March 20-21 *
Spring Equinox
The Wheel Turns toward the Triumph of the Light
Daylight has increased and now occupies half of the day, equally matched to the length of night. Light is strengthening and establishing its place in the yearly cycle.

June 20-21
Summer Solstice
Triumph of the Light, of Sol. The daylight reaches the peak of its reach through time.  We celebrate the exuberance of the day.  At the same time we realize this is the beginning of the increase of darkness. From this point daytime will wane in comparison with night. The night gains but is remains secondary to the longer day.

September 22-23 *
Autumn Equinox
The Wheel Turns Toward Darkness. The energies of the Dark Gods and Goddesses begins to increase and gain attention. The balance described by the Taoist symbol of Yin and Yang reflects the Equinoxes but an imbalance begins at the point of Equinox as night begins to overtake daylight's duration. The processes of inward turning gain significance. Persephone returns to her throne with Hades in the Underworld.

December 21-22
Winter Solstice
While the realm of the night has reached its maximum, so the day begins ascending in duration. And so it goes.

* Days of Equinoxes and Solstices, Why do the equinoxes not always occur on the same days each year?

The Earth takes approximately 365.25 days to go around the Sun. This is the reason we have a leap year every 4 years, to add another day to our calendar so that there is not a gradual drift of date through the seasons. For the same reason the precise time of the equinoxes are not the same each year, and generally will occur about 6 hours later each year, with a jump of a day (backwards) on leap years.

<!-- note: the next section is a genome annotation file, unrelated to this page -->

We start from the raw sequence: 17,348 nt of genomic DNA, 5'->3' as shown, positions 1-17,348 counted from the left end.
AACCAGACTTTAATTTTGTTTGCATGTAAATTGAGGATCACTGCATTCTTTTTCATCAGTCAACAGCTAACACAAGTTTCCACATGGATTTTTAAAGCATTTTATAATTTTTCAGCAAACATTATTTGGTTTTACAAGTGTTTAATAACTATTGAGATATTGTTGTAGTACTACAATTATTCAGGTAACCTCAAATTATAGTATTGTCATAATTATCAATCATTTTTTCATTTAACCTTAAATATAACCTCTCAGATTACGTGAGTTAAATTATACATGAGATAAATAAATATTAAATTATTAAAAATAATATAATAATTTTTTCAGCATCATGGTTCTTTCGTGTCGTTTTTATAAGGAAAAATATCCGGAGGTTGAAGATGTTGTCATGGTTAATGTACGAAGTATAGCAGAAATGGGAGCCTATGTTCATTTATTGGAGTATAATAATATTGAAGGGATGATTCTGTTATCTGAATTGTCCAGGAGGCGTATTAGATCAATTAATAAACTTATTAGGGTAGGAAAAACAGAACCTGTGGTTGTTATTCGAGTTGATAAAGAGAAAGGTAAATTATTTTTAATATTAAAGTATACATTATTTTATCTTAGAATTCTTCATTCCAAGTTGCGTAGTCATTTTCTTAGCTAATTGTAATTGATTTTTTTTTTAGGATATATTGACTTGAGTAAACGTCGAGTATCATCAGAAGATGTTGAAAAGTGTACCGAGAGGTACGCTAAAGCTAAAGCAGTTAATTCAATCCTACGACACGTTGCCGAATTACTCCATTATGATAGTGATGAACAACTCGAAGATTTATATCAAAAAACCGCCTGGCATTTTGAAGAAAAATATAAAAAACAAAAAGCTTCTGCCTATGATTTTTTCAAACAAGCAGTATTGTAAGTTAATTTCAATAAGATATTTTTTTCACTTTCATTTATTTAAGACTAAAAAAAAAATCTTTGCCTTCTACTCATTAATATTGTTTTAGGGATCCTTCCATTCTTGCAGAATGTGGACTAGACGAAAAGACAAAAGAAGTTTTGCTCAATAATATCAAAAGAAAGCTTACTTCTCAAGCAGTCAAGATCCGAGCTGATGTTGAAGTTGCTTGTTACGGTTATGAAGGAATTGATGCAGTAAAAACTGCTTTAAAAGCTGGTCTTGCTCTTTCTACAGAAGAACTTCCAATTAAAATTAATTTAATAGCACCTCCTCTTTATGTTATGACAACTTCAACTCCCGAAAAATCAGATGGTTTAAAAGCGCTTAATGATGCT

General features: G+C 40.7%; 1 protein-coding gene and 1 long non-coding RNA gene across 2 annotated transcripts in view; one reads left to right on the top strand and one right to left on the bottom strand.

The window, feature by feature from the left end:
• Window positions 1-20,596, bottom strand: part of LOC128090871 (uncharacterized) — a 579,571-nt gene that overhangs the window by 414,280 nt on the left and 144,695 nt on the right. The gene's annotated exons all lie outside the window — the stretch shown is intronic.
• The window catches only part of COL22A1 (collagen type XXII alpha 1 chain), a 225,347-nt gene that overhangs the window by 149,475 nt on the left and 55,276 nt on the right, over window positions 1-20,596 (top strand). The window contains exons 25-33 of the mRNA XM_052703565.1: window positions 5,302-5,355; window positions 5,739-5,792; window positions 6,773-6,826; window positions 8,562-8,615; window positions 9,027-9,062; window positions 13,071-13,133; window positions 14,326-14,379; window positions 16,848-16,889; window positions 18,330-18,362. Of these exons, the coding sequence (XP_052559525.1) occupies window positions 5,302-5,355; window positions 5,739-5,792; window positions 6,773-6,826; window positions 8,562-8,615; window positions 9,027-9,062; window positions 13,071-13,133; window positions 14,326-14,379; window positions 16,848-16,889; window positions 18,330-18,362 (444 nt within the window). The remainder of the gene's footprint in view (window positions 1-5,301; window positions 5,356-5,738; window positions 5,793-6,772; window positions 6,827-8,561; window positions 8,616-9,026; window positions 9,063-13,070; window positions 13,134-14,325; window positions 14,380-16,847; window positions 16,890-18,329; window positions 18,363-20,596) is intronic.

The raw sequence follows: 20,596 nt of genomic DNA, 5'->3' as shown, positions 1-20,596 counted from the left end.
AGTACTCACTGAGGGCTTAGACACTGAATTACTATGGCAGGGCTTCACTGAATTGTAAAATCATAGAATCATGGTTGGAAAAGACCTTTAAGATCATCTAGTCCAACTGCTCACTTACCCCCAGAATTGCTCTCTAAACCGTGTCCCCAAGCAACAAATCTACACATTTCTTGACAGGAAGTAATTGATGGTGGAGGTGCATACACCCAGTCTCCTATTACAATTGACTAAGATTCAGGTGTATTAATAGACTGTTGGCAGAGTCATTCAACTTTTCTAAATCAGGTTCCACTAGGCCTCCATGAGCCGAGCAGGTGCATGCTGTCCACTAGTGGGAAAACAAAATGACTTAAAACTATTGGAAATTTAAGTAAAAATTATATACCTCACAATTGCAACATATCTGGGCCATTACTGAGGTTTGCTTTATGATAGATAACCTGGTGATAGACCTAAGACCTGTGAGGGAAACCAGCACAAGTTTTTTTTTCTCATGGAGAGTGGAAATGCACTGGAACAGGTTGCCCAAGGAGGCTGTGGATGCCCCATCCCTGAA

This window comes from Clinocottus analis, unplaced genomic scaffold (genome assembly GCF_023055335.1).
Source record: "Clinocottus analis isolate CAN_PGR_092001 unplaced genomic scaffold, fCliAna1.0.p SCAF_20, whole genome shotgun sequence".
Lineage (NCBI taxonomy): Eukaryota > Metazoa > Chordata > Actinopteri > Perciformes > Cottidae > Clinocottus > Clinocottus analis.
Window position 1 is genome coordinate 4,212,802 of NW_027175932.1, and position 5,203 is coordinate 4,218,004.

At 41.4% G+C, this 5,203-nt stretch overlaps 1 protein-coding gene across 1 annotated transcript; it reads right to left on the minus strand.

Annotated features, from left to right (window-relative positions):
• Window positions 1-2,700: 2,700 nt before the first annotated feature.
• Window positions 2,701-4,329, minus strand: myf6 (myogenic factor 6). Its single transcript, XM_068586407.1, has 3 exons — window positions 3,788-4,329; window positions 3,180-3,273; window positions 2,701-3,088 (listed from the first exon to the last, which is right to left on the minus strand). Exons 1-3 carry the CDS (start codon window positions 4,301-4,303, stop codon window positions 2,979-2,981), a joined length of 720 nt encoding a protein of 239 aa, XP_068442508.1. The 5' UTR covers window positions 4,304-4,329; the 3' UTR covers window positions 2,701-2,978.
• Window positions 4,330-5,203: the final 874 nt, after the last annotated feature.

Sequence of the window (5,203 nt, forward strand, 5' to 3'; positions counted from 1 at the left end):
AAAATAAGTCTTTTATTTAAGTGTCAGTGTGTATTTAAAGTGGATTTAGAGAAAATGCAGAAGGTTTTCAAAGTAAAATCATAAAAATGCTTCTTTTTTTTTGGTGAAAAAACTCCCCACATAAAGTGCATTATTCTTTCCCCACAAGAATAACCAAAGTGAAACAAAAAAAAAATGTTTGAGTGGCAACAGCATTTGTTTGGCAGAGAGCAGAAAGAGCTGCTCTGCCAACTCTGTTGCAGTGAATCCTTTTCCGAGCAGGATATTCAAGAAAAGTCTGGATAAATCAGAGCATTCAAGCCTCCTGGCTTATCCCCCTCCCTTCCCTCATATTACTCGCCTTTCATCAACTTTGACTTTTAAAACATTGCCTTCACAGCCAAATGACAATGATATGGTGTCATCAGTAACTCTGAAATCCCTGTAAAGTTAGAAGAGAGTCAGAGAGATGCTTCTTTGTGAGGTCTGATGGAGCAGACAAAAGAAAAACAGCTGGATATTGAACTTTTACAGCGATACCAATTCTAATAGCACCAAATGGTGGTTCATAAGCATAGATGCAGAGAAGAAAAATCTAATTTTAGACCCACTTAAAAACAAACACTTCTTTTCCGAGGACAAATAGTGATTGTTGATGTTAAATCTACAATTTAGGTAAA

From year to year, there is always some variability in the equinoxes and solstices because of the way Earth's changing tilt matches up with its orbit around the sun. The equinoxes and solstices do not always occur on the same days each year. This is due to the Earth taking approximately 365.25 days to revolve around the Sun. Since the days of the tropical year is not a whole number, the time of the equinoxes are generally about 6 hours (0.25 day) later each year. However, to prevent a drift of dates over a long period of time, we add a day to our calendar, thus we have a leap year every 4 years. Take the time of equinoxes for example. The time of both equinoxes varies within 2 days. The days occur about 6 hours later each year for 3 years before taking a jump backwards on the leap years.



 As I grow older, and if not wiser, at least more knowledgeable, I understand more about the Wheel of the Year and the astrological implications of my birthday, and of all other birthdays the year long. The Sun is the core of being, the source of life on Earth and of the energetic (if not biological life) on the rest of the system that orbits Sol. The place of the Sun in the Tropical Zodiac is what determines your "Sign."

With this very, very basic astrology that verges perilously close to what I've called Signology, I grow ever more deeply into a ritual appreciation of life and living. I grow closer to the sacredness of life, my respect for the mystery deepens, my connection to the chimera of the ancient gods increases. These are not the gods and goddesses of traditional and ancient devotion, but symbols arisen from the rhythms of the heartbeat of the solar system, of what some traditions know as "the Word."

"There is that continual heartbeat of creation, the Sun. The Sun's communication with us has developed and will continue to develop over time. Our lives on earth are quite brief though and one earthly life will simply experience the Word as regularly as a heartbeat.